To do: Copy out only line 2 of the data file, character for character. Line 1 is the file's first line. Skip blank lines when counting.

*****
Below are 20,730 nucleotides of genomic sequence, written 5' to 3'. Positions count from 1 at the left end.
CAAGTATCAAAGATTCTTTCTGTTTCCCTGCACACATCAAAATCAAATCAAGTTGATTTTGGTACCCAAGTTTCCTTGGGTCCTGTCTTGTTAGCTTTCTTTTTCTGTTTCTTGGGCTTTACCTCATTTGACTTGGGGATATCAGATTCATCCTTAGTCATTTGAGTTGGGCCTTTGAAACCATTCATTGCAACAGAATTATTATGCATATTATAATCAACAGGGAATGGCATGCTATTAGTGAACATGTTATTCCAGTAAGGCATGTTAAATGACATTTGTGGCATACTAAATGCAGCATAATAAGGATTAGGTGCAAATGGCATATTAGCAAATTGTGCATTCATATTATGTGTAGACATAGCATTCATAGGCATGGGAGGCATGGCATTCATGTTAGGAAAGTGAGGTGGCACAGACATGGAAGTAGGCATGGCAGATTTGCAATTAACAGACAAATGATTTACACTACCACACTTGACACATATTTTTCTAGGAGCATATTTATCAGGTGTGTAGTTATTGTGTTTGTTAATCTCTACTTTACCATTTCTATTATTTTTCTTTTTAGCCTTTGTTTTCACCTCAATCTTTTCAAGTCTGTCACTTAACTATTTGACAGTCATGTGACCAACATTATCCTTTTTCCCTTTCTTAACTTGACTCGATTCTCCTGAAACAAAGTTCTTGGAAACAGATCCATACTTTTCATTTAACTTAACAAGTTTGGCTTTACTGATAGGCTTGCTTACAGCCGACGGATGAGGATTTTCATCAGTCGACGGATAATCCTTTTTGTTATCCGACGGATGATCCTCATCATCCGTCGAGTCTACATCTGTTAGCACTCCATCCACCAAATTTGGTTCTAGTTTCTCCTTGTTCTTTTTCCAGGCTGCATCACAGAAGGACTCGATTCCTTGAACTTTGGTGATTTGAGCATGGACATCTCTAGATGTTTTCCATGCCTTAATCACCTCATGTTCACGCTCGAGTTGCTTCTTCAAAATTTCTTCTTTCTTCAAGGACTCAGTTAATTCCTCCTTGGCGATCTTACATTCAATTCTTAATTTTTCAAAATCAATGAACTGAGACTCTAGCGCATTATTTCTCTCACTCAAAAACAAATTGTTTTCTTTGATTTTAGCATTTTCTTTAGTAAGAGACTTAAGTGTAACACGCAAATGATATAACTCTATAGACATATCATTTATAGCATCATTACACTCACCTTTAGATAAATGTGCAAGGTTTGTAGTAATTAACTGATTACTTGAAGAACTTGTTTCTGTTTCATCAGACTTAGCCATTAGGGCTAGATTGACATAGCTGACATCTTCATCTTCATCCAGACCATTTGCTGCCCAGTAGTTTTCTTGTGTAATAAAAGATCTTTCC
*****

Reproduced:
CAAGTATCAAAGATTCTTTCTGTTTCCCTGCACACATCAAAATCAAATCAAGTTGATTTTGGTACCCAAGTTTCCTTGGGTCCTGTCTTGTTAGCTTTCTTTTTCTGTTTCTTGGGCTTTACCTCATTTGACTTGGGGATATCAGATTCATCCTTAGTCATTTGAGTTGGGCCTTTGAAACCATTCATTGCAACAGAATTATTATGCATATTATAATCAACAGGGAATGGCATGCTATTAGTGAACATGTTATTCCAGTAAGGCATGTTAAATGACATTTGTGGCATACTAAATGCAGCATAATAAGGATTAGGTGCAAATGGCATATTAGCAAATTGTGCATTCATATTATGTGTAGACATAGCATTCATAGGCATGGGAGGCATGGCATTCATGTTAGGAAAGTGAGGTGGCACAGACATGGAAGTAGGCATGGCAGATTTGCAATTAACAGACAAATGATTTACACTACCACACTTGACACATATTTTTCTAGGAGCATATTTATCAGGTGTGTAGTTATTGTGTTTGTTAATCTCTACTTTACCATTTCTATTATTTTTCTTTTTAGCCTTTGTTTTCACCTCAATCTTTTCAAGTCTGTCACTTAACTATTTGACAGTCATGTGACCAACATTATCCTTTTTCCCTTTCTTAACTTGACTCGATTCTCCTGAAACAAAGTTCTTGGAAACAGATCCATACTTTTCATTTAACTTAACAAGTTTGGCTTTACTGATAGGCTTGCTTACAGCCGACGGATGAGGATTTTCATCAGTCGACGGATAATCCTTTTTGTTATCCGACGGATGATCCTCATCATCCGTCGAGTCTACATCTGTTAGCACTCCATCCACCAAATTTGGTTCTAGTTTCTCCTTGTTCTTTTTCCAGGCTGCATCACAGAAGGACTCGATTCCTTGAACTTTGGTGATTTGAGCATGGACATCTCTAGATGTTTTCCATGCCTTAATCACCTCATGTTCACGCTCGAGTTGCTTCTTCAAAATTTCTTCTTTCTTCAAGGACTCAGTTAATTCCTCCTTGGCGATCTTACATTCAATTCTTAATTTTTCAAAATCAATGAACTGAGACTCTAGCGCATTATTTCTCTCACTCAAAAACAAATTGTTTTCTTTGATTTTAGCATTTTCTTTAGTAAGAGACTTAAGTGTAACACGCAAATGATATAACTCTATAGACATATCATTTATAGCATCATTACACTCACCTTTAGATAAATGTGCAAGGTTTGTAGTAATTAACTGATTACTTGAAGAACTTGTTTCTGTTTCATCAGACTTAGCCATTAGGGCTAGATTGACATAGCTGACATCTTCATCTTCATCCAGACCATTTGCTGCCCAGTAGTTTTCTTGTGTAATAAAAGATCTTTCC